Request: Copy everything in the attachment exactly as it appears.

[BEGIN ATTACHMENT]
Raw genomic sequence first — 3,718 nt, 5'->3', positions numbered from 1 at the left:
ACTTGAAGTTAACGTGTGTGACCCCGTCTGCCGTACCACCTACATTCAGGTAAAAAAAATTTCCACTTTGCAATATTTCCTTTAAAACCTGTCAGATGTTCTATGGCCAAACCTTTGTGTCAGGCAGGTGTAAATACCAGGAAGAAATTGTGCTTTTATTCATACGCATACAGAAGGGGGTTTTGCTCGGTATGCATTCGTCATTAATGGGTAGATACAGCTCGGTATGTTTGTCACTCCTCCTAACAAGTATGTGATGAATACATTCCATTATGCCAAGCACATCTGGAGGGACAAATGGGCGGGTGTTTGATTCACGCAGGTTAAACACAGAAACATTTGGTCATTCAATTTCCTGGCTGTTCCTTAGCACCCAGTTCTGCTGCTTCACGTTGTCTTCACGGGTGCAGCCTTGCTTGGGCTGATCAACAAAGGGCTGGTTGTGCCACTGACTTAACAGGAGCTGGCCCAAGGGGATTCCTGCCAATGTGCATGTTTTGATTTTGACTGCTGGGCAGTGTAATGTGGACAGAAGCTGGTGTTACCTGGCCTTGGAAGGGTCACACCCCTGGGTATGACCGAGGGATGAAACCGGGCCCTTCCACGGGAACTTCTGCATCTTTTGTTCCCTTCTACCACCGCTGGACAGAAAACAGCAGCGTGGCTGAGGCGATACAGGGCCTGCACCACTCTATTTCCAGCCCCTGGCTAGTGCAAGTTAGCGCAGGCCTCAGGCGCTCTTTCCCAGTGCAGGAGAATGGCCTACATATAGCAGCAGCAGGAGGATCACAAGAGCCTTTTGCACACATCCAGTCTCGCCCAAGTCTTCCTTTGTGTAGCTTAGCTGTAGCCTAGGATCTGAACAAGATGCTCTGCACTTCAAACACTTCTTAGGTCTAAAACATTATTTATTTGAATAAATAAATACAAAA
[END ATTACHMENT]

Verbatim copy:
Raw genomic sequence first — 3,718 nt, 5'->3', positions numbered from 1 at the left:
ACTTGAAGTTAACGTGTGTGACCCCGTCTGCCGTACCACCTACATTCAGGTAAAAAAAATTTCCACTTTGCAATATTTCCTTTAAAACCTGTCAGATGTTCTATGGCCAAACCTTTGTGTCAGGCAGGTGTAAATACCAGGAAGAAATTGTGCTTTTATTCATACGCATACAGAAGGGGGTTTTGCTCGGTATGCATTCGTCATTAATGGGTAGATACAGCTCGGTATGTTTGTCACTCCTCCTAACAAGTATGTGATGAATACATTCCATTATGCCAAGCACATCTGGAGGGACAAATGGGCGGGTGTTTGATTCACGCAGGTTAAACACAGAAACATTTGGTCATTCAATTTCCTGGCTGTTCCTTAGCACCCAGTTCTGCTGCTTCACGTTGTCTTCACGGGTGCAGCCTTGCTTGGGCTGATCAACAAAGGGCTGGTTGTGCCACTGACTTAACAGGAGCTGGCCCAAGGGGATTCCTGCCAATGTGCATGTTTTGATTTTGACTGCTGGGCAGTGTAATGTGGACAGAAGCTGGTGTTACCTGGCCTTGGAAGGGTCACACCCCTGGGTATGACCGAGGGATGAAACCGGGCCCTTCCACGGGAACTTCTGCATCTTTTGTTCCCTTCTACCACCGCTGGACAGAAAACAGCAGCGTGGCTGAGGCGATACAGGGCCTGCACCACTCTATTTCCAGCCCCTGGCTAGTGCAAGTTAGCGCAGGCCTCAGGCGCTCTTTCCCAGTGCAGGAGAATGGCCTACATATAGCAGCAGCAGGAGGATCACAAGAGCCTTTTGCACACATCCAGTCTCGCCCAAGTCTTCCTTTGTGTAGCTTAGCTGTAGCCTAGGATCTGAACAAGATGCTCTGCACTTCAAACACTTCTTAGGTCTAAAACATTATTTATTTGAATAAATAAATACAAAA